While cruising around the internet, looking for quotes about theatre critics to use in this blog post, I came across some articles. In Kristin Brownstone’s piece, Critical Discourse- The Role of the Theatre Critic, she talks with Bay Area critics to find out how they view their role as theatre critics. Robert Hurwitt shares “I subscribe strongly to the idea that all criticism should be constructive. You’re not in the business of tearing people down. ” Karen D’Souza believes that the critic is the one who let’s us know what’s happening and expresses “Can you imagine what would have happened to the debut of Angels in America at the Eureka if no critics had gone to see it? It makes you wonder how many wonderful shows are out there that are getting missed.” Brownstone really asks some great questions in this piece: How do our local theatre critics view their role, and how do those roles differ based on size of the news organization or coverage area? So when a show really stinks, is it better to say so publicly and steer audiences away or opt to not run the review? How seriously should actors and directors take critique of their work?
Leonard Jacobs shares a list in 50 Thoughts on Theatrical Criticism- Revisited (1-25). My favorite thought is “Critics teach. Critics also learn.” It reminded me of an Oscar Wilde quote I had found just moments before: “The critic has to educate the public; the artist has to educate the critic.” I love ideas that circle around continuous learning. That’s how I feel when I read reviews, I am learning about how one person was able to view our story, their lens is one that I am able to borrow for a moment to look at my work from another point of view. When I encounter a “negative” review it can fester and nag, but often times I try to use it as a challenge, maybe I wasn’t digging deep enough, maybe I could go further with a particular character’s journey. That’s the gift of live theater, especially with a 8 show a week run, we get to learn and grow within our story and work towards the most honest and truthful performance we can give. When I encounter a “positive” review I pat myself on the back, because I know how hard I have worked and I enjoy knowing that someone took pleasure in my performance. (I also get to use quotes about my work on my personal website for marketing purposes!) Truth be told, I am my own worst/best critic. I can walk off the stage feeling horrible about a performace even though the audience was on it’s feet applauding at the curtain call, or I may have a huge smile while taking off my make-up because I found a new way to deliver a line that opened up an insight into to my character but the audience was dead quiet and unresponsive. Regardless, I am sharing a story and participating in an act that traces back to my ancestors, and I do it with pride and an eagerness to find out how it affected others.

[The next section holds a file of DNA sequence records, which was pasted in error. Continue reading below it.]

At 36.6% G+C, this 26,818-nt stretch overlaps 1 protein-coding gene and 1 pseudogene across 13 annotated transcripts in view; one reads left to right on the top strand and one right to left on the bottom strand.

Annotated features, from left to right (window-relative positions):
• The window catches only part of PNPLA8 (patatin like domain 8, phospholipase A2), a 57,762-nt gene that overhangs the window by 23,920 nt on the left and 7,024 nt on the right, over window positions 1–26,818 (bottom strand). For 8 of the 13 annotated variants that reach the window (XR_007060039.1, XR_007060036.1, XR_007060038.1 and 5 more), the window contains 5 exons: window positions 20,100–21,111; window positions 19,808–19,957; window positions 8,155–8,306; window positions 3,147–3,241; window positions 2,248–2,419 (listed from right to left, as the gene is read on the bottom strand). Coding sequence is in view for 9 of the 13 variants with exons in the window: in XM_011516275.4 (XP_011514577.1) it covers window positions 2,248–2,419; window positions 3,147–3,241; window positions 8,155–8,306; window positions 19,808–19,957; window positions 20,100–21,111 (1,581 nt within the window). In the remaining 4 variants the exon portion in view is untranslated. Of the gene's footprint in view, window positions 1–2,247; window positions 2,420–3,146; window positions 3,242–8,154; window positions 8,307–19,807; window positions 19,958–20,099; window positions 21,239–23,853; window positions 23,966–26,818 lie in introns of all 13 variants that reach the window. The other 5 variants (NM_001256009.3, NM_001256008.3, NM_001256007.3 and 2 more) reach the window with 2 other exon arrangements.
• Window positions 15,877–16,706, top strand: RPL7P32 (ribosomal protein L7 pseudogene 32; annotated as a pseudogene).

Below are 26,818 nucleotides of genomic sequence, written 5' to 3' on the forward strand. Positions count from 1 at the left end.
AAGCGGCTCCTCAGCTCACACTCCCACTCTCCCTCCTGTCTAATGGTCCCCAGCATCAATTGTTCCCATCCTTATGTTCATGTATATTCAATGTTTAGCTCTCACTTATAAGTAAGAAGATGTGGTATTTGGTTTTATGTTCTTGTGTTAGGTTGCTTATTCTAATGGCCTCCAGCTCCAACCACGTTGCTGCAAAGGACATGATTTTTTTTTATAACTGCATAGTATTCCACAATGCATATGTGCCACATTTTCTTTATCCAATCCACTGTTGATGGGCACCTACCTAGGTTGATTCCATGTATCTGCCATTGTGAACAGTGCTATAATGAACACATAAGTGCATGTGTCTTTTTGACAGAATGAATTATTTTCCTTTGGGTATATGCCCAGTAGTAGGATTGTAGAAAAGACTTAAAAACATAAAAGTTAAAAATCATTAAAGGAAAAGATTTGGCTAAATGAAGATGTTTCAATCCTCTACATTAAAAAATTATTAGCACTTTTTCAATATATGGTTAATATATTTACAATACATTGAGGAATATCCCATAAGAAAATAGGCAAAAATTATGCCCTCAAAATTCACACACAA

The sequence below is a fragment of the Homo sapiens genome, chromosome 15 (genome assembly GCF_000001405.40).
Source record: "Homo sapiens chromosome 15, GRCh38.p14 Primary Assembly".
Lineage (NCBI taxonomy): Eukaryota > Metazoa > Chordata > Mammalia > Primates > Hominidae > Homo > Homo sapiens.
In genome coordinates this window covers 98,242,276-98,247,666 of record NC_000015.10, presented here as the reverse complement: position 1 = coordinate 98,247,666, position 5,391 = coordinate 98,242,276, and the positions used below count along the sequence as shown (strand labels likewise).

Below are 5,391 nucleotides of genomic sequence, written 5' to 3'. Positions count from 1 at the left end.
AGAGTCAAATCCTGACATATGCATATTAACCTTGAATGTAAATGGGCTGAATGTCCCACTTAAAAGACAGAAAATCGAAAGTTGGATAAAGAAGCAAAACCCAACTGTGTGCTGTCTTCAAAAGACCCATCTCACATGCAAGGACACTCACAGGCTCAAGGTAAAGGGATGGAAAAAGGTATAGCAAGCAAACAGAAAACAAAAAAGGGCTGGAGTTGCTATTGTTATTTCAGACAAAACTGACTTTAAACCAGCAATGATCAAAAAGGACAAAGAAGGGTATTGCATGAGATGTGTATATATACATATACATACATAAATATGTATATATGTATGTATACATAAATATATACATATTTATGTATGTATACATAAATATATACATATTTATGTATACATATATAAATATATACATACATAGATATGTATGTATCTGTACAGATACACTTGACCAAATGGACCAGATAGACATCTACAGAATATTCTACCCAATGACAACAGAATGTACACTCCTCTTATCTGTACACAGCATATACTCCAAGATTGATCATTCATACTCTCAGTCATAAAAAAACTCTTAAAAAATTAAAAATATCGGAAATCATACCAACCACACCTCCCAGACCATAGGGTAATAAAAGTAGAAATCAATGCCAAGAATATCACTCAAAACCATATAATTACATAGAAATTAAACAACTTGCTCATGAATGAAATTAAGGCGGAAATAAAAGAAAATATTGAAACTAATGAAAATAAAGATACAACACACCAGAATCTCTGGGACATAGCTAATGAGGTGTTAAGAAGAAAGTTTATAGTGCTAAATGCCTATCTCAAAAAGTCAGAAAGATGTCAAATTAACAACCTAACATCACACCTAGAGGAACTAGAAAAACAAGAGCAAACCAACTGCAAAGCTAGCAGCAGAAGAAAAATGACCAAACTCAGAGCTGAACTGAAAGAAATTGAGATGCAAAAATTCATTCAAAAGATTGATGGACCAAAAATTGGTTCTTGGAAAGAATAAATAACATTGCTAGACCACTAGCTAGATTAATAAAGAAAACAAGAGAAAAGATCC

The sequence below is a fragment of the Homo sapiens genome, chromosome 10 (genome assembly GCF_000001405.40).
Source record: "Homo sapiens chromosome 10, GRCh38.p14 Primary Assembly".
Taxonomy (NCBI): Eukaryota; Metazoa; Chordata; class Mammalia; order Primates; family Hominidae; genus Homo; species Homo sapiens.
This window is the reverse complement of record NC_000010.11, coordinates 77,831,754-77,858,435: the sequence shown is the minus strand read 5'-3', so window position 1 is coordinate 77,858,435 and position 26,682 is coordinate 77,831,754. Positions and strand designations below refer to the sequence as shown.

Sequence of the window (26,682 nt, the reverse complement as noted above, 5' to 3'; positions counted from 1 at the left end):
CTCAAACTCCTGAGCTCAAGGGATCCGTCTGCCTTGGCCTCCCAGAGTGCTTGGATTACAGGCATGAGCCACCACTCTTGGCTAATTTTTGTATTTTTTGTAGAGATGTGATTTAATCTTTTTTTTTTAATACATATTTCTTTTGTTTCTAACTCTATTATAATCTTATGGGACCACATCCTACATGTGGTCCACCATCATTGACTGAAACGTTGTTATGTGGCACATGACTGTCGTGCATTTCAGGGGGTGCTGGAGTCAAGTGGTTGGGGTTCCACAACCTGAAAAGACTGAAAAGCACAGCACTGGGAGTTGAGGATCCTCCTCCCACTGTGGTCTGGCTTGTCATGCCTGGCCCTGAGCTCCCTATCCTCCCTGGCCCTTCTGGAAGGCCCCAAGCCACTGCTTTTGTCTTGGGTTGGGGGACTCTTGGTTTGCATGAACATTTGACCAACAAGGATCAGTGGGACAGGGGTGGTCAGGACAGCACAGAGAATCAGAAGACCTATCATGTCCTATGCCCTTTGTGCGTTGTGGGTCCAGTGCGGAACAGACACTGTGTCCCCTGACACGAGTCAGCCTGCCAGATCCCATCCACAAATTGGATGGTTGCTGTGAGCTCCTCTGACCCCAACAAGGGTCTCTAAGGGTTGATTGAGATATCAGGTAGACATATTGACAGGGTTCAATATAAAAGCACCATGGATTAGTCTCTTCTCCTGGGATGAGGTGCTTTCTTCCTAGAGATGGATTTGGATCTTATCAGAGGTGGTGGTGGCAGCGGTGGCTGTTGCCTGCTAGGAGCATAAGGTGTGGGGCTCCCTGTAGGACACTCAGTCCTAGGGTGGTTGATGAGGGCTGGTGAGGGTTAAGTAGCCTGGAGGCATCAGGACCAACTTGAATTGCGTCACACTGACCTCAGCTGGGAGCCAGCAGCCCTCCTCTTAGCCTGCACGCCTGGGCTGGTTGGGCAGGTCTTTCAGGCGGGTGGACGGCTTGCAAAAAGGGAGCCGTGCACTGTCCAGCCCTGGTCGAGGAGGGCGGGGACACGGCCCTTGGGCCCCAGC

Below are links to the reviews of the show that have come in so far:
* Spoiler Alert, for those of you who may be coming to the show and want to experience the piece fully you might not want to read about it 🙂
And here are some great articles and interviews about the production: